A former adviser to China’s central bank has floated the idea that Beijing should review its draconian cryptocurrency ban, shedding light on an ongoing debate about the role of private digital currencies in China.
While the ban on cryptocurrency trading is practical for China at the moment, the government should consider whether such policies are sustainable in the long run, Huang Yiping, a former member of the monetary policy committee at the People’s Bank of China (PBOC), said in a speech in December. The transcript was published on Saturday.
Beijing initially banned crypto trading out of money laundering concerns, but a permanent “no” to related products could result in missed opportunities in technologies such as blockchain, which are “very valuable” to regulated financial systems, said Huang, now an economics professor at Peking University’s National School of Development.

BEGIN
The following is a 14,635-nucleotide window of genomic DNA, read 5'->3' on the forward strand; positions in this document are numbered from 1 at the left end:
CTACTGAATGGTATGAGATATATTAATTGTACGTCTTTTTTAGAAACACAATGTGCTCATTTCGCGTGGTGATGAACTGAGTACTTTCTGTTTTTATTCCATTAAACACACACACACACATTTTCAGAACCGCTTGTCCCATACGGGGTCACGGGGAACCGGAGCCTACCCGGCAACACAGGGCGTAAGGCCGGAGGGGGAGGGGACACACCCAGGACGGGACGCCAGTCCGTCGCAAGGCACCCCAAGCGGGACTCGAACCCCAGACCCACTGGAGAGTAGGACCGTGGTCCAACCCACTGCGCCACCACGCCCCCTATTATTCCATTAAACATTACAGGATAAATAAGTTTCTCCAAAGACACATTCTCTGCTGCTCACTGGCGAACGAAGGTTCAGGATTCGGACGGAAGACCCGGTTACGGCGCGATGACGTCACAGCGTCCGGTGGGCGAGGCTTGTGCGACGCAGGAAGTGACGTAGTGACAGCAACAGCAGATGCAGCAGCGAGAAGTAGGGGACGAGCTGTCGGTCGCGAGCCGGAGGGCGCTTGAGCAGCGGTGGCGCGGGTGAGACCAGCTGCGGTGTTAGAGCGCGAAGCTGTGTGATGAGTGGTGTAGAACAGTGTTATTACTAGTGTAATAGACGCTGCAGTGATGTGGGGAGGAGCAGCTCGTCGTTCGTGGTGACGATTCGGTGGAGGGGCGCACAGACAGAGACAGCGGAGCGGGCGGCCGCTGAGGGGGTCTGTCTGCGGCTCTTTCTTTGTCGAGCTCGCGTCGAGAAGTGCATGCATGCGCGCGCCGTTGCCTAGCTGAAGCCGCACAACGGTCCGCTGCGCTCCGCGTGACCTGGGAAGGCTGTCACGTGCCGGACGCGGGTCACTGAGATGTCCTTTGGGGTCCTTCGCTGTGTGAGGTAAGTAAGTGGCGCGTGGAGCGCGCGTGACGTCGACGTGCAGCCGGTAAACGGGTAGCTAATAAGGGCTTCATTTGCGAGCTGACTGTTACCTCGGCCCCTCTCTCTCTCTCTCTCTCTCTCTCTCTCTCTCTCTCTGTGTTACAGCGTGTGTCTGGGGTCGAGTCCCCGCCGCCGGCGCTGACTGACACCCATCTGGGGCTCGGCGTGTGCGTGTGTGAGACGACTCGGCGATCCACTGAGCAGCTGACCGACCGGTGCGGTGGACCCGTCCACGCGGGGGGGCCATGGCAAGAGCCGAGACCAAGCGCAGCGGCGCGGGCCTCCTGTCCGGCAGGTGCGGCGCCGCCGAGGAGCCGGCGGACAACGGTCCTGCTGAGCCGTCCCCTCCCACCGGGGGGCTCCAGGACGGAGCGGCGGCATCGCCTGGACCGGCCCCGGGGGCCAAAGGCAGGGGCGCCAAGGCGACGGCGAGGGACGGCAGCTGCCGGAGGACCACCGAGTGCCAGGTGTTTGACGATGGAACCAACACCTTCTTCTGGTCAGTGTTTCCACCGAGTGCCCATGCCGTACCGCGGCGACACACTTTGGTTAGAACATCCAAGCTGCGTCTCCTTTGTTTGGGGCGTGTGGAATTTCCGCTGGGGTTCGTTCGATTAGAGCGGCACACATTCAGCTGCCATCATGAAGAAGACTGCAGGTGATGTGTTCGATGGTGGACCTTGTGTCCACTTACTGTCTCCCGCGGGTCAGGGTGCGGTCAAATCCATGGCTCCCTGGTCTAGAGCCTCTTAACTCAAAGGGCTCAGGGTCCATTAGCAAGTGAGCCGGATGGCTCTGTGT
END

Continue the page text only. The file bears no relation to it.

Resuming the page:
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Huang made his comments amid a push in China to drive adoption of the digital yuan, or e-CNY. While technically still being trialled in several cities throughout the country, the PBOC started counting it as part of the money supply in December. Still, adoption appears to have slowed along with the economy in the past few years.
During this year’s Lunar New Year holiday, e-CNY transaction volume in the designated pilot cities totalled 180 million yuan (US$26.5 million), state broadcaster CCTV reported on Monday. Last year, official data showed total transactions from December 2019 Through August 2022 totalled 100 billion yuan, an average of more than 700 million yuan per week.